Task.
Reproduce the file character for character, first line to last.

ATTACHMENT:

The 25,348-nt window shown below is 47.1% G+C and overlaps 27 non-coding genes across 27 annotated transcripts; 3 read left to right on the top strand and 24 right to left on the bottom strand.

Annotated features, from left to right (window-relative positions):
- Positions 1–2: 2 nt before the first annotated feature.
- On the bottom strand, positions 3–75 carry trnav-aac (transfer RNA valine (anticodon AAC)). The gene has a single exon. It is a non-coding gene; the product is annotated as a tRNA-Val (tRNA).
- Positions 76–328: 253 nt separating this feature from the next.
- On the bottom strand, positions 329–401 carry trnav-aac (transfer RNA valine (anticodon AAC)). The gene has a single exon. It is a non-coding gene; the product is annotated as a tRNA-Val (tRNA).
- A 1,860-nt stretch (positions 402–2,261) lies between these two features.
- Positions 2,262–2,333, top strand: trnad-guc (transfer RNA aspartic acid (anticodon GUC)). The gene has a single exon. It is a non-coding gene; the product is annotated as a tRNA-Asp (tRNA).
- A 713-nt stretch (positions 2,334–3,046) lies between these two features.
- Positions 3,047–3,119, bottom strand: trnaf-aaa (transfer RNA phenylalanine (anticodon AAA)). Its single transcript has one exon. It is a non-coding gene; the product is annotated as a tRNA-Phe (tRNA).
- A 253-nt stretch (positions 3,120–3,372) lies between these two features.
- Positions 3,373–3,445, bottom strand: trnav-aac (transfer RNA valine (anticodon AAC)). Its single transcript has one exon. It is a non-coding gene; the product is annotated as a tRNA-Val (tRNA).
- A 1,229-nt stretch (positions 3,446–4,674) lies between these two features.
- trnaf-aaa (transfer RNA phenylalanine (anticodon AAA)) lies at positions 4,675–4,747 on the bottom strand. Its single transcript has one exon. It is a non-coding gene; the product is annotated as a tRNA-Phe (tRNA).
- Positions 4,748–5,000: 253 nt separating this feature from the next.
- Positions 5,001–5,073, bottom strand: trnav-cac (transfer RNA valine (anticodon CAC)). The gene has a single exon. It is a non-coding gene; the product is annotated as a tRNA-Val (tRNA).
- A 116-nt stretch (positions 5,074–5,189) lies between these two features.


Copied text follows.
The 25,348-nt window shown below is 47.1% G+C and overlaps 27 non-coding genes across 27 annotated transcripts; 3 read left to right on the top strand and 24 right to left on the bottom strand.

Annotated features, from left to right (window-relative positions):
- Positions 1–2: 2 nt before the first annotated feature.
- On the bottom strand, positions 3–75 carry trnav-aac (transfer RNA valine (anticodon AAC)). The gene has a single exon. It is a non-coding gene; the product is annotated as a tRNA-Val (tRNA).
- Positions 76–328: 253 nt separating this feature from the next.
- On the bottom strand, positions 329–401 carry trnav-aac (transfer RNA valine (anticodon AAC)). The gene has a single exon. It is a non-coding gene; the product is annotated as a tRNA-Val (tRNA).
- A 1,860-nt stretch (positions 402–2,261) lies between these two features.
- Positions 2,262–2,333, top strand: trnad-guc (transfer RNA aspartic acid (anticodon GUC)). The gene has a single exon. It is a non-coding gene; the product is annotated as a tRNA-Asp (tRNA).
- A 713-nt stretch (positions 2,334–3,046) lies between these two features.
- Positions 3,047–3,119, bottom strand: trnaf-aaa (transfer RNA phenylalanine (anticodon AAA)). Its single transcript has one exon. It is a non-coding gene; the product is annotated as a tRNA-Phe (tRNA).
- A 253-nt stretch (positions 3,120–3,372) lies between these two features.
- Positions 3,373–3,445, bottom strand: trnav-aac (transfer RNA valine (anticodon AAC)). Its single transcript has one exon. It is a non-coding gene; the product is annotated as a tRNA-Val (tRNA).
- A 1,229-nt stretch (positions 3,446–4,674) lies between these two features.
- trnaf-aaa (transfer RNA phenylalanine (anticodon AAA)) lies at positions 4,675–4,747 on the bottom strand. Its single transcript has one exon. It is a non-coding gene; the product is annotated as a tRNA-Phe (tRNA).
- Positions 4,748–5,000: 253 nt separating this feature from the next.
- Positions 5,001–5,073, bottom strand: trnav-cac (transfer RNA valine (anticodon CAC)). The gene has a single exon. It is a non-coding gene; the product is annotated as a tRNA-Val (tRNA).
- A 116-nt stretch (positions 5,074–5,189) lies between these two features.